positive change in the world, and I’m so motivated to do that now.

Contact The Vegetarian Resource Group if you would like to intern
in Baltimore or long distance. You can see the work of past interns at: If you would like to support internships, you can donate at

No Cholesterol Passover Recipes Book Now Available in Kindle Format

Posted on June 23, 2015 by The VRG


No Cholesterol Passover Recipes book is a valuable cookbook for vegans during Passover. Anyone who has observed Passover rules for food restrictions and is vegan knows how difficult it can be, especially if you’re doing this for eight days. This vegan cookbook includes recipes such as eggless blintzes, dairyless carrot cream soup, festive macaroons, apple latkes, sweet and sour cabbage, knishes, vegetarian chopped “liver,” no oil lemon dressing, eggless matzo meal pancakes, and much more. This book is also very useful for anyone on a restricted diet for health reasons and perhaps should not being eating all the egg dishes that are usually served during this holiday.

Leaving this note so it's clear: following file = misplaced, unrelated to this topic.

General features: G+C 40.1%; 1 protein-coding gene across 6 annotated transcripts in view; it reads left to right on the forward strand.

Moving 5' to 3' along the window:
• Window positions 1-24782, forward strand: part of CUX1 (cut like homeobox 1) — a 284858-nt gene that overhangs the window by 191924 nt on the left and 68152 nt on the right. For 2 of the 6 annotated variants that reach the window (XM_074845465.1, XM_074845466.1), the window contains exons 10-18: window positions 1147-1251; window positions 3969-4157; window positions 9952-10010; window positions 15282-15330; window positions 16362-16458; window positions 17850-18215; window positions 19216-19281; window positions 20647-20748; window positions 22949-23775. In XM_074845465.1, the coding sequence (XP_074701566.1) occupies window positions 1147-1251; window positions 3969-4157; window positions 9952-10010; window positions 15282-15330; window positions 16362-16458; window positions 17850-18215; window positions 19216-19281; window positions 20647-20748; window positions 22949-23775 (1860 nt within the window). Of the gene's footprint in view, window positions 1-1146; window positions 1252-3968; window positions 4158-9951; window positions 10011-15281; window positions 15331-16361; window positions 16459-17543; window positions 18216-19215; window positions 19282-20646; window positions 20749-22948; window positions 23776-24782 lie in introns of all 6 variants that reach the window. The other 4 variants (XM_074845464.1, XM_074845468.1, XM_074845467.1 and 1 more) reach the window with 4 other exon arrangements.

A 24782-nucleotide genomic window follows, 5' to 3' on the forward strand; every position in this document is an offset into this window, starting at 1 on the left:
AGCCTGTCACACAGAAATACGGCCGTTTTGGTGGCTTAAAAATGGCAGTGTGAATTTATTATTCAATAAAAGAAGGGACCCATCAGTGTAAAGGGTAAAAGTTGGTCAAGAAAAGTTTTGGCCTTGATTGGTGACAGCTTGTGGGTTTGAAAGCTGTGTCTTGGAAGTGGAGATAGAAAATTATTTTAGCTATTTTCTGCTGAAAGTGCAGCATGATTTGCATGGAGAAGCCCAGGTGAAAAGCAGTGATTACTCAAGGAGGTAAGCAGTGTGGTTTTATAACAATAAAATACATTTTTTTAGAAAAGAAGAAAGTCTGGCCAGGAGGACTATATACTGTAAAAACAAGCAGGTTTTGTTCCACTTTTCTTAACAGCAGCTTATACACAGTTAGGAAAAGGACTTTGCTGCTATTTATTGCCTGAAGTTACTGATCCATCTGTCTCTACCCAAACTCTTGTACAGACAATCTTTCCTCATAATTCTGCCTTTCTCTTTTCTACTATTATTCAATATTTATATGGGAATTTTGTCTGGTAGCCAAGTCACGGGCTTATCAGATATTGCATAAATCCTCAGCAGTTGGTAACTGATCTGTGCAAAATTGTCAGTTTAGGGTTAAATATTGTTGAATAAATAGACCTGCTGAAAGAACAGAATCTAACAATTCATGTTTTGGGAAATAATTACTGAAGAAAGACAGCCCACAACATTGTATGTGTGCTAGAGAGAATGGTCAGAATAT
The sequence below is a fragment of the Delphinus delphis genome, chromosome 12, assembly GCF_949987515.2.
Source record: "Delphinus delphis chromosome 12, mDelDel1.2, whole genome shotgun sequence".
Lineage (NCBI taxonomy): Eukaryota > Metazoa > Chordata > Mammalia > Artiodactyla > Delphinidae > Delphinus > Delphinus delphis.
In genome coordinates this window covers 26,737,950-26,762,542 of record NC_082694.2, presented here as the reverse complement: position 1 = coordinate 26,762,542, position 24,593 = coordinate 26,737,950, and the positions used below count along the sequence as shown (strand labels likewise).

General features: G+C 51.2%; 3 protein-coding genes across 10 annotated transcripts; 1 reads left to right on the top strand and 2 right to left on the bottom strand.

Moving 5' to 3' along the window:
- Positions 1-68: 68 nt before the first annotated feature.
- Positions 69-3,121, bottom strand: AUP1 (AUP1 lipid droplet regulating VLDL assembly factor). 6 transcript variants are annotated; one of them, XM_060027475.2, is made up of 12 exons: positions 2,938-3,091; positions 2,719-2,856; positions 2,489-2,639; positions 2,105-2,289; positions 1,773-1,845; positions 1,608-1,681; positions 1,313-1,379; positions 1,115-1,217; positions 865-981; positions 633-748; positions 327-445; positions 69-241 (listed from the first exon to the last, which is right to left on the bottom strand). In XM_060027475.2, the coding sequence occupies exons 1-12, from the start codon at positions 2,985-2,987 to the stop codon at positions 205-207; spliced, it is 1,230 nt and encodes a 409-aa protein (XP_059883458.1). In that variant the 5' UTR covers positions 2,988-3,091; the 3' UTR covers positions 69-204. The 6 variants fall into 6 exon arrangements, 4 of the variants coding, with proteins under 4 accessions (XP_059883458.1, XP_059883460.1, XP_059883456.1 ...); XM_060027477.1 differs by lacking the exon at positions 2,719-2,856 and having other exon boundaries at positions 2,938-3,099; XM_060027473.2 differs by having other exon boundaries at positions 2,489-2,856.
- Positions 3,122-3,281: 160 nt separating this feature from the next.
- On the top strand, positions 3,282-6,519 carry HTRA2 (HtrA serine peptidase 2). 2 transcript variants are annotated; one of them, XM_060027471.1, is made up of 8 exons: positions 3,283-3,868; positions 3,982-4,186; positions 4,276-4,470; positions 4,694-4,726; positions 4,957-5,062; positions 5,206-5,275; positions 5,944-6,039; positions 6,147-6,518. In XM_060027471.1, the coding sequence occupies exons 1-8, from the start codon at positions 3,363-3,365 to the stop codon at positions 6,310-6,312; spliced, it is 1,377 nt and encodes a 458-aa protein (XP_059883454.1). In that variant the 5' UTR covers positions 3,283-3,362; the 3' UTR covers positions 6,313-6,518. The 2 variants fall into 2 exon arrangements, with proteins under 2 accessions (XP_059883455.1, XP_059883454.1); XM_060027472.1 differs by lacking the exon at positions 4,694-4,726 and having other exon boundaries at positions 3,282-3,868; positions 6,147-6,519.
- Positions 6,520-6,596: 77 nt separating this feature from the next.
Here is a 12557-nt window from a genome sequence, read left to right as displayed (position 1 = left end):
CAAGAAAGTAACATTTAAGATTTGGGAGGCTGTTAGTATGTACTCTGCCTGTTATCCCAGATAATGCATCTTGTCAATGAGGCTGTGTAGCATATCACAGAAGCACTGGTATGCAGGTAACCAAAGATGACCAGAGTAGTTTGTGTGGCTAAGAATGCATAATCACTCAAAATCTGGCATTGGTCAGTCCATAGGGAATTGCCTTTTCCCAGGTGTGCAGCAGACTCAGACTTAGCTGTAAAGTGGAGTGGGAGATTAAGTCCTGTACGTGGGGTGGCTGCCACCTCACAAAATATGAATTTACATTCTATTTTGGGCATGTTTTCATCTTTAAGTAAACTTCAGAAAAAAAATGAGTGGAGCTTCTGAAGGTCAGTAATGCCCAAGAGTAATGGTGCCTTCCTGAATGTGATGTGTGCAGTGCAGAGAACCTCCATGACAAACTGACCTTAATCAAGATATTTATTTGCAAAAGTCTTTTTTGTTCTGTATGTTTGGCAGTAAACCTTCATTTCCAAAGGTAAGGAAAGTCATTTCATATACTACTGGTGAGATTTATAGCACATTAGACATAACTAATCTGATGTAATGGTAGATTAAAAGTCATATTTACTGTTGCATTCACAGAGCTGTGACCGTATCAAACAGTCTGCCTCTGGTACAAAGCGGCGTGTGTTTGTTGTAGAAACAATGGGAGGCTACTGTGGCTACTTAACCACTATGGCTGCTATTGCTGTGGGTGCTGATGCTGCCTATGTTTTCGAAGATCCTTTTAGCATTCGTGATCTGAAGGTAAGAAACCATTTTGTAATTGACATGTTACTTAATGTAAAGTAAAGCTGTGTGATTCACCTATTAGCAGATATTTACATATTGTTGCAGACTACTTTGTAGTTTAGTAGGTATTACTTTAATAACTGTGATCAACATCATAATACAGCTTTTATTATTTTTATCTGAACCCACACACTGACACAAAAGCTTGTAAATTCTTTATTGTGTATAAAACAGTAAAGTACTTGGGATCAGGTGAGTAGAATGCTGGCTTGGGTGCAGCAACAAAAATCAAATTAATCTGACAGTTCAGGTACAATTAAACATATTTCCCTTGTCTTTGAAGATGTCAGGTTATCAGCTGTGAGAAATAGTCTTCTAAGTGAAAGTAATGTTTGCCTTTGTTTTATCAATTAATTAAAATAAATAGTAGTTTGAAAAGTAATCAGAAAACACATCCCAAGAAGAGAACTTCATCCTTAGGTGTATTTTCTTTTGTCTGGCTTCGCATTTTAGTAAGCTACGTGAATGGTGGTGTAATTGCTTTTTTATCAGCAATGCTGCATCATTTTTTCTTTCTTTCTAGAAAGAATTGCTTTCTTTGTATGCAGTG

To purchase the kindle format, see:

To purchase this book in print from The Vegetarian Resource Group go to:

Reflection on My Internship at The Vegetarian Resource Group

Posted on June 23, 2015 by The VRG

Myrial Holbrook

My time in Baltimore at The Vegetarian Resource Group has been an amazing experience—I’ve observed and taken part in a non-profit organization and a broader movement, enhanced my nutritional knowledge, and renewed my passion for vegetarianism. I’ve only been here for three weeks, but the VRG has expanded my horizons professionally and personally.